In contrast, the findings from the literature review found that social factors (heritage, community and identity) to be the most significant drivers for fishers deciding to remain in the industry. This was largely attributed to the cultural heritage and value of fishing, particularly for small-scale fisheries where the transfer of knowledge and strong sense of identity, community, and stewardship is passed down through the generations, forming tight-knit social networks within the industry (Ross, 2013; Arias-Schreiber et al, 2018; Christy et al, 2021). These socio-cultural values associated with fishing played a crucial role in retaining fishers in the industry as they are motivated by both extrinsic factors, primarily financial incentives, and intrinsic factors, such as emotional fulfilment, that stem from their connection to fishing.

5.2. Economic drivers

Access to quota was the main economic driver mentioned by fishers in the interviews, while other economic factors, such as market demand and fuel price, emerged as important factors in fisher decision making in the literature review.


Quota availability is a major influence on fisher choices as it determines the volume of fish fishers are legally allowed to catch, affecting the species they can target, where they fish, what gear they use and how much revenue they make. Fishers argued that the lack of quota was constraining their fishing efforts and felt that current quotas were not representative of what was happening on the ground. This was said to have a major impact on fisher behaviour, as fishers must be very careful during their fishing operations to only catch fish they have quota for in order to avoid landing non-quota fish. These frustrations were exacerbated by the perception that the government’s promise to increase quota shares after Brexit has not been fulfilled to the extent it was promised.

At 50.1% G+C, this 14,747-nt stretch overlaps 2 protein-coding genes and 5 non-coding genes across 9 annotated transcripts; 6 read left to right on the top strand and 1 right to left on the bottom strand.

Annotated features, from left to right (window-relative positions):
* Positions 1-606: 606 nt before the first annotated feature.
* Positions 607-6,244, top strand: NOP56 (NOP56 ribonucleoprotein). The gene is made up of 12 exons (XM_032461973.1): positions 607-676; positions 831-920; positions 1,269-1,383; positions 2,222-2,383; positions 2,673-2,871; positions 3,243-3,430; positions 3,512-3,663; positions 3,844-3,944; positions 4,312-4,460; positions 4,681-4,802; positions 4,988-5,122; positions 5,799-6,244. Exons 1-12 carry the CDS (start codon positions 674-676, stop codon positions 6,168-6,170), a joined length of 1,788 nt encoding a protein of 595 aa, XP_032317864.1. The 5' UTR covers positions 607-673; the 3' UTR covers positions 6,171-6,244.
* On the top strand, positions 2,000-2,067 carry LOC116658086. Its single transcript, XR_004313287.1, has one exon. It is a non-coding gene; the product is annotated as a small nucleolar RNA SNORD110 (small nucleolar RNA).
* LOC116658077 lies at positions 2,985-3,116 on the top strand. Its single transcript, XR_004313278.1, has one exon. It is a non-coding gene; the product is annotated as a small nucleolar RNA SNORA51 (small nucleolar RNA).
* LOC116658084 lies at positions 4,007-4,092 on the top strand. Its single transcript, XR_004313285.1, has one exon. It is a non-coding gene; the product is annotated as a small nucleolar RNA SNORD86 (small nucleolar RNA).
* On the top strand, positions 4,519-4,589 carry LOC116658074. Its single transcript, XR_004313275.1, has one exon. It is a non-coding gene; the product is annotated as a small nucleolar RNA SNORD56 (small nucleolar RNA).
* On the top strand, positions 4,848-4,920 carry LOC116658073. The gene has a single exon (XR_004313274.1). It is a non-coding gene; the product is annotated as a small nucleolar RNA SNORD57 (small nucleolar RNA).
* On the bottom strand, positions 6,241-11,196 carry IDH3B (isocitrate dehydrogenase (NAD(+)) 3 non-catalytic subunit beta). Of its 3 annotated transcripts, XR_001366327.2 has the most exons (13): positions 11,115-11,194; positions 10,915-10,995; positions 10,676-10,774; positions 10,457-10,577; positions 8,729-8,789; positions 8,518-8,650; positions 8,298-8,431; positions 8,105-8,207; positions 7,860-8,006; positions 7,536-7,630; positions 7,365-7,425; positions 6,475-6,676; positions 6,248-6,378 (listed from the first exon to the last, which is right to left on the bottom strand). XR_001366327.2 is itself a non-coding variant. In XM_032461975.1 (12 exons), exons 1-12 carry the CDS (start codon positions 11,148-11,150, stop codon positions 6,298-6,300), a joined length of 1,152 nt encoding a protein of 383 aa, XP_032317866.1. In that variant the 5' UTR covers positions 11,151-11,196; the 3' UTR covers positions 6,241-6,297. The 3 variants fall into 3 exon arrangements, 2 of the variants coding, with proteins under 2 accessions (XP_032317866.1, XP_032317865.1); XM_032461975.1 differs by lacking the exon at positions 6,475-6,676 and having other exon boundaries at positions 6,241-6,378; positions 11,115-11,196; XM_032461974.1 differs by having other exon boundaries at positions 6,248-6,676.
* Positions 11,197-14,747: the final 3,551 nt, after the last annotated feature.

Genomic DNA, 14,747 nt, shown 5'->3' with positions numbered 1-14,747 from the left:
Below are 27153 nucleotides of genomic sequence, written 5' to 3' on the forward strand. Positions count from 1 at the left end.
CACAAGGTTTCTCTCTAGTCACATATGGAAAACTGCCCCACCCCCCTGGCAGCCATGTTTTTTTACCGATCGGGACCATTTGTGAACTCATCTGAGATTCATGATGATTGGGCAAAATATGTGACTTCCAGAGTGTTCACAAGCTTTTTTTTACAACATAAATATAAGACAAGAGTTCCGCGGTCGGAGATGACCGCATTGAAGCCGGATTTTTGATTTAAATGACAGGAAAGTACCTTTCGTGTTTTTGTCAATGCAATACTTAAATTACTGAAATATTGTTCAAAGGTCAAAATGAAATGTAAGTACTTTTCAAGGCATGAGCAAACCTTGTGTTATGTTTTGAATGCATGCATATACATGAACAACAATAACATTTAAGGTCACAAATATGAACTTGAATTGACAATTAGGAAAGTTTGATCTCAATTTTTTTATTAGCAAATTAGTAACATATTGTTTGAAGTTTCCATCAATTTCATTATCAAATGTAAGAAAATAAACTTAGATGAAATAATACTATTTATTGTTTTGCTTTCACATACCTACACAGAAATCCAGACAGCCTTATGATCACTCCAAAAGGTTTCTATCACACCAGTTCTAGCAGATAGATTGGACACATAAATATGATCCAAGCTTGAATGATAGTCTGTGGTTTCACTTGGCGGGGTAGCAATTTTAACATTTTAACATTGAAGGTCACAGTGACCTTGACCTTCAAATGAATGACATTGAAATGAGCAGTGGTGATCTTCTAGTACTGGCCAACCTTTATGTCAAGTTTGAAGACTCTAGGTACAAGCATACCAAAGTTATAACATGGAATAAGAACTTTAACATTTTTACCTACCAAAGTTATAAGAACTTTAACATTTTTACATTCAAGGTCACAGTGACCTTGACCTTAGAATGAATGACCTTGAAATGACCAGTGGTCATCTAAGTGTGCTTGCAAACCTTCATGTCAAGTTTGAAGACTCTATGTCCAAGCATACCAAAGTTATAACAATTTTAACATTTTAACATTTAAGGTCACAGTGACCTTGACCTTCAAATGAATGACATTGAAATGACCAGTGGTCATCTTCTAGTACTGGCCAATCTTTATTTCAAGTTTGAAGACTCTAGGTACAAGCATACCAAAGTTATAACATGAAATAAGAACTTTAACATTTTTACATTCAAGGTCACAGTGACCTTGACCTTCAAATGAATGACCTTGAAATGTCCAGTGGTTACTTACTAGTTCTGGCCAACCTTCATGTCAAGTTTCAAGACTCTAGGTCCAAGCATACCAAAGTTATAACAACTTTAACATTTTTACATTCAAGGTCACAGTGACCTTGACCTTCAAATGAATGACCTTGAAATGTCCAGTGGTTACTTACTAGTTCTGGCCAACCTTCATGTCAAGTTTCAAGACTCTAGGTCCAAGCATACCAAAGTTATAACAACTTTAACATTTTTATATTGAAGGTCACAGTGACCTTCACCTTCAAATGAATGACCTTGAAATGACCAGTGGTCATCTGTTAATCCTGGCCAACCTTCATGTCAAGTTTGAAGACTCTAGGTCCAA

The importance of access to quota was also observed in the literature review. Maltby et al (2021) reported that fishers were concerned with the increases in the consolidation of vessel ownership and the associated access to quota compared to non-company owned vessels. The surrounding uncertainty regarding the total availability and distribution of quota was also echoed in research conducted by Prosperi et al (2019). According to this paper, fishers in the UK raised concerns regarding the unequal allocation and distribution of quota to larger-scale vessels, with the inshore sector only receiving 4% of the total allocated quota. This has led fishers to change their behaviours and target high value non-quota species to support their businesses.